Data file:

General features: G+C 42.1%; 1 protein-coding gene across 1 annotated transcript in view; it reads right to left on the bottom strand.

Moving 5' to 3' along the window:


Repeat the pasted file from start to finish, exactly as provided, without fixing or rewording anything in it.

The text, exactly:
General features: G+C 42.1%; 1 protein-coding gene across 1 annotated transcript in view; it reads right to left on the bottom strand.

Moving 5' to 3' along the window: